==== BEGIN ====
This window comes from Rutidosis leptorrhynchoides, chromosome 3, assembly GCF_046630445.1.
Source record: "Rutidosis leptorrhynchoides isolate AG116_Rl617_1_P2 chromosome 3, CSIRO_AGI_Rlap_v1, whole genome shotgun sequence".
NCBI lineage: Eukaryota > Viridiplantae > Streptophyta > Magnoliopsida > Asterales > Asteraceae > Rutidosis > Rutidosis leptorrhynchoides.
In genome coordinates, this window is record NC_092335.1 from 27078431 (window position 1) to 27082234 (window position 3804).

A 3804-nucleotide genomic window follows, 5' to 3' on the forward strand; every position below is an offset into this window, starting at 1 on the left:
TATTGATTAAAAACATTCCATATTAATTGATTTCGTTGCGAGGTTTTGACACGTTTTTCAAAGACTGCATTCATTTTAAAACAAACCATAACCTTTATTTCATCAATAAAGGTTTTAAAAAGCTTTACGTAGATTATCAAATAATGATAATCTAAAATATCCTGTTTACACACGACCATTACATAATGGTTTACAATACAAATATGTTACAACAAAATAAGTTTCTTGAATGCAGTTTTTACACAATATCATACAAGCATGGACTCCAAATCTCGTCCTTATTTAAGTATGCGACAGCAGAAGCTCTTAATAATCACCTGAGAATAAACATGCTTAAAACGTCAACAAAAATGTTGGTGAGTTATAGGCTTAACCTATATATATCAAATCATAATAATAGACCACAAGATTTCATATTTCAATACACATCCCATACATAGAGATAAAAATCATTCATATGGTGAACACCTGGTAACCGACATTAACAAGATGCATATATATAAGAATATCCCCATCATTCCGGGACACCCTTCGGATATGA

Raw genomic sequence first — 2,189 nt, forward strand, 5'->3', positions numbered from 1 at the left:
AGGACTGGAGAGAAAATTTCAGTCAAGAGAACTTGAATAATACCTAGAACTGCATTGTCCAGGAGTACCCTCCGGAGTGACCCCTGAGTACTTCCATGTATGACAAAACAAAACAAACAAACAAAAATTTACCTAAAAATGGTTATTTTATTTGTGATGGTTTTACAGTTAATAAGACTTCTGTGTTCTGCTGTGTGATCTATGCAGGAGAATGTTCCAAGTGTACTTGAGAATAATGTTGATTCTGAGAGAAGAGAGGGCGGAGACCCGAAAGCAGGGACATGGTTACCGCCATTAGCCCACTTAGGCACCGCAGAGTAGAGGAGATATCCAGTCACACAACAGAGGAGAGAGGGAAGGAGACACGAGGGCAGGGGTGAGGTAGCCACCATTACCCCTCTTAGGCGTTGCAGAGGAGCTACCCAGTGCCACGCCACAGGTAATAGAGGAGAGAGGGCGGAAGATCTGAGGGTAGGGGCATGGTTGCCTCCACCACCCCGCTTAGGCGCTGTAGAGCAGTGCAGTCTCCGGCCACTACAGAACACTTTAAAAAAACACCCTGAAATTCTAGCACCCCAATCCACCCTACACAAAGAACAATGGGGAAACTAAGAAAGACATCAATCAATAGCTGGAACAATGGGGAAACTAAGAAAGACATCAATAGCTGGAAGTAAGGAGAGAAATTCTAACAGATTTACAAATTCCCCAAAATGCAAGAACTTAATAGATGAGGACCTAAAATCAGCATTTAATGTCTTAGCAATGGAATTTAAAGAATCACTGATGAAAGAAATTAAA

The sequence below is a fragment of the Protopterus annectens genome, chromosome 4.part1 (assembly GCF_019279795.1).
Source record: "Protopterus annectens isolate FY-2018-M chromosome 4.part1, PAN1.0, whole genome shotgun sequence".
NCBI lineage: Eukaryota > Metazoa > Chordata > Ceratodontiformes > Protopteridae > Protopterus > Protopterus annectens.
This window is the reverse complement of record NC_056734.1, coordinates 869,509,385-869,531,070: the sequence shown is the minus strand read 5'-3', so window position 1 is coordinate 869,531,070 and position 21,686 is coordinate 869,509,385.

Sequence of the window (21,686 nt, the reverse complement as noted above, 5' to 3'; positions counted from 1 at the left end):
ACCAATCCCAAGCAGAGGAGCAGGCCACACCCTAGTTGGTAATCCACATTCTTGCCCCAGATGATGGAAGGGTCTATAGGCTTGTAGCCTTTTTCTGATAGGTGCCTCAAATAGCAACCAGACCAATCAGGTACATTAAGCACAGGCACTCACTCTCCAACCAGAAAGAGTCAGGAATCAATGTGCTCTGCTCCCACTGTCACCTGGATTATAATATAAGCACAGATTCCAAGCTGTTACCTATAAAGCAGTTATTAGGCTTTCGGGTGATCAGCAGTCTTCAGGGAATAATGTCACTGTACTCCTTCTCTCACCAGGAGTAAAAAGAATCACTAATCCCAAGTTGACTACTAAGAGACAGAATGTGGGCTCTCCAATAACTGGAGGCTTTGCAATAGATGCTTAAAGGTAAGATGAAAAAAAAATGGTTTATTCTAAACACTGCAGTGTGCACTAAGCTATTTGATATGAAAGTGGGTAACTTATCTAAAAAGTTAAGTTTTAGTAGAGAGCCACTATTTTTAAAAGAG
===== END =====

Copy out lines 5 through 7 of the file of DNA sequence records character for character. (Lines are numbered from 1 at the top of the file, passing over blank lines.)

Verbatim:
A 3804-nucleotide genomic window follows, 5' to 3' on the forward strand; every position below is an offset into this window, starting at 1 on the left:
TATTGATTAAAAACATTCCATATTAATTGATTTCGTTGCGAGGTTTTGACACGTTTTTCAAAGACTGCATTCATTTTAAAACAAACCATAACCTTTATTTCATCAATAAAGGTTTTAAAAAGCTTTACGTAGATTATCAAATAATGATAATCTAAAATATCCTGTTTACACACGACCATTACATAATGGTTTACAATACAAATATGTTACAACAAAATAAGTTTCTTGAATGCAGTTTTTACACAATATCATACAAGCATGGACTCCAAATCTCGTCCTTATTTAAGTATGCGACAGCAGAAGCTCTTAATAATCACCTGAGAATAAACATGCTTAAAACGTCAACAAAAATGTTGGTGAGTTATAGGCTTAACCTATATATATCAAATCATAATAATAGACCACAAGATTTCATATTTCAATACACATCCCATACATAGAGATAAAAATCATTCATATGGTGAACACCTGGTAACCGACATTAACAAGATGCATATATATAAGAATATCCCCATCATTCCGGGACACCCTTCGGATATGA

Raw genomic sequence first — 2,189 nt, forward strand, 5'->3', positions numbered from 1 at the left: